When the Supreme Court gave a verdict on Ranjan Koirala, it produced a widespread contention with much public discord. The verdict has posed a legitimate question on the competency of the judges engaged in the case and has brought the entire justice system under scrutiny. The Attorney General’s office on July 23 filed a review petition in the Apex Court to rehear the case. The Attorney General along with senior advocates has denounced the decision of the court, and rightly so; the judgment comprises of multiple flaws and has gone against fundamental legal principles.
Ranjan Koirala, a former deputy inspector general of the Nepal Armed Police Force, was pronounced guilty of killing his wife Gita Dhakal on January 12, 2012, and burning the body so as to leave no trace of evidence. He was given a sentence to life imprisonment along with seizure of his property by the Kathmandu District Court, which was subsequently upheld by the Patan Appellate Court. Lately, after Koirala had spent 8 years in prison, the Supreme Court, in the bench led by the Chief Justice, Cholendra Shumsher Rana, and Justice Tej Bahadur KC overturned the decision of the lower courts and waived off the remaining jail-term and freed the convict presenting baseless arguments. Furthermore, the court’s reasoning that the convict’s son, who is of a legal age, needs to be taken care of by his father is debatable. Another staggering reason provided by the judges was that they ‘felt’ that lifetime imprisonment for the crime Koirala has committed was disproportionate.
Moreover, the reference of precedents is unmentioned in substantiating the reason behind releasing the convict. The court has completely disregarded previous judgments that form a legal basis for deciding the case. The court has also not deliberated upon the theory behind Section 188 of Muluki Ain, which confers a discretionary power to deduct the sentence of the prisoners on reasonable and rational grounds. The Judges have to weigh between the severity of the crime, the circumstances under which it was committed, and the personality of the criminal while exercising discretionary power. However, in this case, the judges have abused the use of discretionary power, which should be reserved for the most compelling of cases.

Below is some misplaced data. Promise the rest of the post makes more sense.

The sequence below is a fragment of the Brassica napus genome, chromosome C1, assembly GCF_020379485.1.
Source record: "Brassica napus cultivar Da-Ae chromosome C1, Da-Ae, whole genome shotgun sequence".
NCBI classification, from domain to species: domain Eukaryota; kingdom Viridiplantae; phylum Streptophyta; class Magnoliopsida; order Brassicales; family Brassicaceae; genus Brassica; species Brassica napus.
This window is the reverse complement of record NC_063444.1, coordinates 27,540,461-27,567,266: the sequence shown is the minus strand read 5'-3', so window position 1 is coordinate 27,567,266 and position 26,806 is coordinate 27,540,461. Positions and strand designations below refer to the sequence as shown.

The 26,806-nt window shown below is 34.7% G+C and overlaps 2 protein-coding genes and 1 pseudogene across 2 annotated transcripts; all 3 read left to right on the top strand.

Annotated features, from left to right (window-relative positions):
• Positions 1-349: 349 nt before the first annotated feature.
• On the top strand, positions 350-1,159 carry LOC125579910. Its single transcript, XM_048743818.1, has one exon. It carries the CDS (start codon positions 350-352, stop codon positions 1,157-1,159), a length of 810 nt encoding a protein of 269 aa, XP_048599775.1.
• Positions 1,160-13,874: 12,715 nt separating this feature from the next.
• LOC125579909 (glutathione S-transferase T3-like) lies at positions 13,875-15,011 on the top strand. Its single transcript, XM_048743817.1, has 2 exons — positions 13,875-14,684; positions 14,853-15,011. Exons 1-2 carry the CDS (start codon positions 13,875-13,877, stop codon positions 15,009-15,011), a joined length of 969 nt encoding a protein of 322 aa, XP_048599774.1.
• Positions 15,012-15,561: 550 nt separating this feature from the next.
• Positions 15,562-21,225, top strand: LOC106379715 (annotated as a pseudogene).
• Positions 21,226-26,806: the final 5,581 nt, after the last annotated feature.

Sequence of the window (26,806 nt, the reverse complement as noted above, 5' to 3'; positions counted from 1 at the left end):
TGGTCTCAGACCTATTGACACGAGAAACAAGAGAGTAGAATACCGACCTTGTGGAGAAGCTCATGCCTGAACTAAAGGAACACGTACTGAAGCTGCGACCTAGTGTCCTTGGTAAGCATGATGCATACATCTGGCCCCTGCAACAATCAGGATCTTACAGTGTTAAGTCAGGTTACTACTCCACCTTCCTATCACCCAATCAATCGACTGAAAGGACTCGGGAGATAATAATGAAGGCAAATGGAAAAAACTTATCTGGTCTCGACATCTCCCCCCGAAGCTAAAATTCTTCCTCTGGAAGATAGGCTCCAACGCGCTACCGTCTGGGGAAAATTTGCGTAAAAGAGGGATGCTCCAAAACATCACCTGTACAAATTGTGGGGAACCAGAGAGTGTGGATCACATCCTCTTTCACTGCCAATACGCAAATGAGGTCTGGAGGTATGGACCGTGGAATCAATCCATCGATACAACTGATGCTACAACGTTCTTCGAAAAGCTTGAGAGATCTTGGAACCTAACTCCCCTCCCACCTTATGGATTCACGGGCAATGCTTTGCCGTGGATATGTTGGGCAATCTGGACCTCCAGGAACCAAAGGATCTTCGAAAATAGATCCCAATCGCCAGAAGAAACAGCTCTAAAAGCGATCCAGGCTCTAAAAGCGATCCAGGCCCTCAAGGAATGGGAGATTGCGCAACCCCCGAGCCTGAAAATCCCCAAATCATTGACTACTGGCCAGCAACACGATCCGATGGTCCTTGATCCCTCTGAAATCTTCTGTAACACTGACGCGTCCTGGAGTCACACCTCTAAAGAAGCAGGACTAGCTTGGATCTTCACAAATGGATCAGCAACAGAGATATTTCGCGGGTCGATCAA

The term ‘justice’ is often understood as being fairn, impartial, without prejudices, honest, objective, and is unsentimental. Along with this, the concept of justice being served is coupled with receiving what one deserves. It is a widely accepted fact that one should be held liable for their actions. However, due to judgments like this, people are losing confidence in the justice delivering mechanism, and the integrity of the court is diminishing. Further, it reinforces systemic violence and does injustice to the victim’s family.
The verdict is a classic illustration of a bad judgment delivered by the court. This would set a bad precedent and affect the subsequent cases. A bad judgment leaves a greater impact in the society, as it encourages impunity, which leads to increment in violence. Nevertheless, the petition for revision has brought a new hope for justice. It appears that the court has taken this matter seriously after facing much condemnation from the general public as well as senior practitioners of law. Whether the judgment will be overturned is a different question altogether, but the acceptance of the appeal made to court for the review of the particular case itself indicates the decision is fallacious. There are manifold instances of judgments being appealed for revision that are overturned. The judges, including the Chief Justice are not supposed to know every letter of the law; however, the approach the bench has taken in this particular case is dubious and raises ethical questions about the Chief Justice.